Ecosystem Health Issue – Coral in Hawaii

A ProMED-mail post
ProMED-mail is a program of the
International Society for Infectious Diseases

Date: Tue 6 May 2014
Source: KITV Honolulu [edited]

It’s called black band coral disease and it was first found in Kauai
waters in 2006.

Two summers ago marine photographer Terry Lilley began documenting the
die-off triggering a rapid response team of experts from the
University of Hawaii, National Marine Fisheries and US Geological
survey to spring into action.

Scientists pinpointed the cyanobacteria — the blue-green algae —
that has been attacking montipora rice corals.

They do know it is spreading, although so far the outbreak is just on
Kauai — most recently documented at Ke’e and Makua beach. “We really
hope we can control it before it spreads elsewhere,” said Frazer
McGilvray, aquatics administrator of the Department of Land and
Natural Resources [DLNR].

Now, the various agencies are preparing to launch a campaign to keep
the coral problem a top priority. It’s putting out the call for ocean
users to be on the lookout for the disease across the state.

“We do know of coral diseases that have wiped out 80 percent of the
coral in the Caribbean. So, this is potentially a very, very damaging
disease so we need to get a handle on it here,” said McGilvray.

Aquatic Resource staff have launched a new webpage [Reef Response]
they hope will be a go-to site for information, including links to the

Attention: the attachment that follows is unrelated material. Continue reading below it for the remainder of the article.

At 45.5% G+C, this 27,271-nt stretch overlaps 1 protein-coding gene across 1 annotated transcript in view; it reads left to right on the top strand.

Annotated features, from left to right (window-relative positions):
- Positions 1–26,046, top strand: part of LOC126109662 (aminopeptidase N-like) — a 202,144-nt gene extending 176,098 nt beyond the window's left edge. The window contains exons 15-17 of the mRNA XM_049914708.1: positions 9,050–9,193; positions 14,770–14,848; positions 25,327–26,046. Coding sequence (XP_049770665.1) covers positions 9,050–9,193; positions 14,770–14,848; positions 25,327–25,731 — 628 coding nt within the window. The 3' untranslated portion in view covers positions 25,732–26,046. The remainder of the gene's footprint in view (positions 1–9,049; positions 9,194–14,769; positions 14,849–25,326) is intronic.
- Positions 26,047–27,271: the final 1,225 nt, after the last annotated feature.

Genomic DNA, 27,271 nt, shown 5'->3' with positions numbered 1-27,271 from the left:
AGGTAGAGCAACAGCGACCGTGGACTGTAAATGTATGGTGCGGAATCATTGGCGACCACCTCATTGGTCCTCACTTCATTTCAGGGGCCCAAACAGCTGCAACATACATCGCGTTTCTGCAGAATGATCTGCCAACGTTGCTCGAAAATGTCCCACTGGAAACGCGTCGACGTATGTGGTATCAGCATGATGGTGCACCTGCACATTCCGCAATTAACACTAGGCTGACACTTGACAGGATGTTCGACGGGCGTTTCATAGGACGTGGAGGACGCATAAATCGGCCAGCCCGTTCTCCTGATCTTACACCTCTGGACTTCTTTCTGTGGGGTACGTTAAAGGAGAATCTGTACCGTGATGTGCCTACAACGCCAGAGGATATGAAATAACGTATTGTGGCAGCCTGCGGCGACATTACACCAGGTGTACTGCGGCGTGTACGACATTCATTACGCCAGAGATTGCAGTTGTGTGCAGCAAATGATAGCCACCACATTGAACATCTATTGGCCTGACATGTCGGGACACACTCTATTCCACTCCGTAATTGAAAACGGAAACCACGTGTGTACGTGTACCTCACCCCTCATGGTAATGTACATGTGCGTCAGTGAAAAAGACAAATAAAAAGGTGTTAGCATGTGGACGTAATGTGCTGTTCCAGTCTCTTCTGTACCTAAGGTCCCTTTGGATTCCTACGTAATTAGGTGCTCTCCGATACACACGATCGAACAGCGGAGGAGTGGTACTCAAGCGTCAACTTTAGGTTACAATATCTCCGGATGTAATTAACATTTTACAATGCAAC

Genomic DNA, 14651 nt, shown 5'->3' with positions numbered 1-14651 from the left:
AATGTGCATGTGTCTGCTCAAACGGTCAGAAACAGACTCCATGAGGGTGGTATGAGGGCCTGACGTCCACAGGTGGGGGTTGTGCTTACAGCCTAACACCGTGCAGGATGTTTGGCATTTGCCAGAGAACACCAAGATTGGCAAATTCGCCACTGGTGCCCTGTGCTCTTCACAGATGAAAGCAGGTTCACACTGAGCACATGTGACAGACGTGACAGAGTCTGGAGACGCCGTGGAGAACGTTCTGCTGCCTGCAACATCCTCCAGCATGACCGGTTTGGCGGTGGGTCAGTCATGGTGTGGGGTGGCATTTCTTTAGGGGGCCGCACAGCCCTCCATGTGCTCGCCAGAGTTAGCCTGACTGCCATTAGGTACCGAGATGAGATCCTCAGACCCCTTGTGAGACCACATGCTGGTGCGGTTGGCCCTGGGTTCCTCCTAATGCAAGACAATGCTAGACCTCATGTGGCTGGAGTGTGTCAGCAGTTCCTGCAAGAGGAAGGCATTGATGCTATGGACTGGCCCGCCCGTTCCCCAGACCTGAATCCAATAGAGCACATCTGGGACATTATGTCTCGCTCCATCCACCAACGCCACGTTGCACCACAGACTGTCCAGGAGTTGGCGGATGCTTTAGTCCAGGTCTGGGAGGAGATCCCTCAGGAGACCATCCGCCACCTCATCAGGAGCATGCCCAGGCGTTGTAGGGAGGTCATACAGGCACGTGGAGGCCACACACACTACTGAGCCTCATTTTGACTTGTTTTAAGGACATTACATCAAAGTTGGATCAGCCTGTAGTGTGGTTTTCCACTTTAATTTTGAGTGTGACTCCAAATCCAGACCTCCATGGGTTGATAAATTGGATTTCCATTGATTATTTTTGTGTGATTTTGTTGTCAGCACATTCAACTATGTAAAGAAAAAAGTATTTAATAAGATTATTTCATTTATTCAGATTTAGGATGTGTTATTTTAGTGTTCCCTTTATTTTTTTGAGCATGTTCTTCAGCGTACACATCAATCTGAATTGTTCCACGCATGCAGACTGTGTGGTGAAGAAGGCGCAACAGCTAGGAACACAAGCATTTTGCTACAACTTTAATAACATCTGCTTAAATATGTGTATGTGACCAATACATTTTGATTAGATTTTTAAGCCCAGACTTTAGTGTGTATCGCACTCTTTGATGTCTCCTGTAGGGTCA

“Eyes of the Reef” — a non-profit group tasked with reporting marine

“The Eyes of the Reef website is where you go to file your
observations and send in your photos. The Reef Response webpage on the
DLNR site is where all the information that is coming out of the multi
agency team [will be posted]. It’s a one-stop shop for information,”
said DLNR marine resource specialist Anne Rosinksi.

Summer is just around corner and scientists fully expect more of these
hotspots to crop up but they hope this approach and this website will
help keep the public on guard.

The state’s new aquatic resources boss admits his program is massively
understaffed and underfunded to deal with the problem on its own.

“In an ideal world we would have been on this 10 years ago but the
best thing we can say is, we are on it now and moving forward we know
we have to do this,” said McGilvray.

[Byline: Catherine Cruz]


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